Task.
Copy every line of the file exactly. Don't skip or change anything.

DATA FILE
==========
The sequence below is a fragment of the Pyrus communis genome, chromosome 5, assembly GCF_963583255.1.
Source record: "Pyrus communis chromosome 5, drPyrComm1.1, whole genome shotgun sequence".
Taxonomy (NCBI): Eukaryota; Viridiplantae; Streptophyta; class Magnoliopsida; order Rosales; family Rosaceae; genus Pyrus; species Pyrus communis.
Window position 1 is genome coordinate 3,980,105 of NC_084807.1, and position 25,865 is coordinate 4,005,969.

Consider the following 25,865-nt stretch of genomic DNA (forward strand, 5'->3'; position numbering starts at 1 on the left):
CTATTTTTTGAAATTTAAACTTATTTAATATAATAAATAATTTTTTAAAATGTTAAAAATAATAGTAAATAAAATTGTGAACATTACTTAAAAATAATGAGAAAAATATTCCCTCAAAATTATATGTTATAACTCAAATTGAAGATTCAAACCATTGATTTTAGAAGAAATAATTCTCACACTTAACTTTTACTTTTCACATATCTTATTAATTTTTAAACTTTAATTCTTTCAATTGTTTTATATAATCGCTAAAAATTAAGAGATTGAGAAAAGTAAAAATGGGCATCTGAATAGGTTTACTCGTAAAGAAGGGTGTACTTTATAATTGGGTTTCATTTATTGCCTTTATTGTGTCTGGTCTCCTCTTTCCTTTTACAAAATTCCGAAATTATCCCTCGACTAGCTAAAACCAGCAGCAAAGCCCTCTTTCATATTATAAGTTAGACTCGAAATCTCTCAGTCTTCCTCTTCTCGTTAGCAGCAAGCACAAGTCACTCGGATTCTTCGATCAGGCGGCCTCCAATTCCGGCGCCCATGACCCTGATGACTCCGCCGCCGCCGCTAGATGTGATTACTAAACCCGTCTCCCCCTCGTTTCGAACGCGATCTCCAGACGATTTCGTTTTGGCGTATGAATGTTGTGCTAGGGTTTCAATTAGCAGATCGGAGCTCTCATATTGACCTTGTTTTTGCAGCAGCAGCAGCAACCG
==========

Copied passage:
The sequence below is a fragment of the Pyrus communis genome, chromosome 5, assembly GCF_963583255.1.
Source record: "Pyrus communis chromosome 5, drPyrComm1.1, whole genome shotgun sequence".
Taxonomy (NCBI): Eukaryota; Viridiplantae; Streptophyta; class Magnoliopsida; order Rosales; family Rosaceae; genus Pyrus; species Pyrus communis.
Window position 1 is genome coordinate 3,980,105 of NC_084807.1, and position 25,865 is coordinate 4,005,969.

Consider the following 25,865-nt stretch of genomic DNA (forward strand, 5'->3'; position numbering starts at 1 on the left):
CTATTTTTTGAAATTTAAACTTATTTAATATAATAAATAATTTTTTAAAATGTTAAAAATAATAGTAAATAAAATTGTGAACATTACTTAAAAATAATGAGAAAAATATTCCCTCAAAATTATATGTTATAACTCAAATTGAAGATTCAAACCATTGATTTTAGAAGAAATAATTCTCACACTTAACTTTTACTTTTCACATATCTTATTAATTTTTAAACTTTAATTCTTTCAATTGTTTTATATAATCGCTAAAAATTAAGAGATTGAGAAAAGTAAAAATGGGCATCTGAATAGGTTTACTCGTAAAGAAGGGTGTACTTTATAATTGGGTTTCATTTATTGCCTTTATTGTGTCTGGTCTCCTCTTTCCTTTTACAAAATTCCGAAATTATCCCTCGACTAGCTAAAACCAGCAGCAAAGCCCTCTTTCATATTATAAGTTAGACTCGAAATCTCTCAGTCTTCCTCTTCTCGTTAGCAGCAAGCACAAGTCACTCGGATTCTTCGATCAGGCGGCCTCCAATTCCGGCGCCCATGACCCTGATGACTCCGCCGCCGCCGCTAGATGTGATTACTAAACCCGTCTCCCCCTCGTTTCGAACGCGATCTCCAGACGATTTCGTTTTGGCGTATGAATGTTGTGCTAGGGTTTCAATTAGCAGATCGGAGCTCTCATATTGACCTTGTTTTTGCAGCAGCAGCAGCAACCG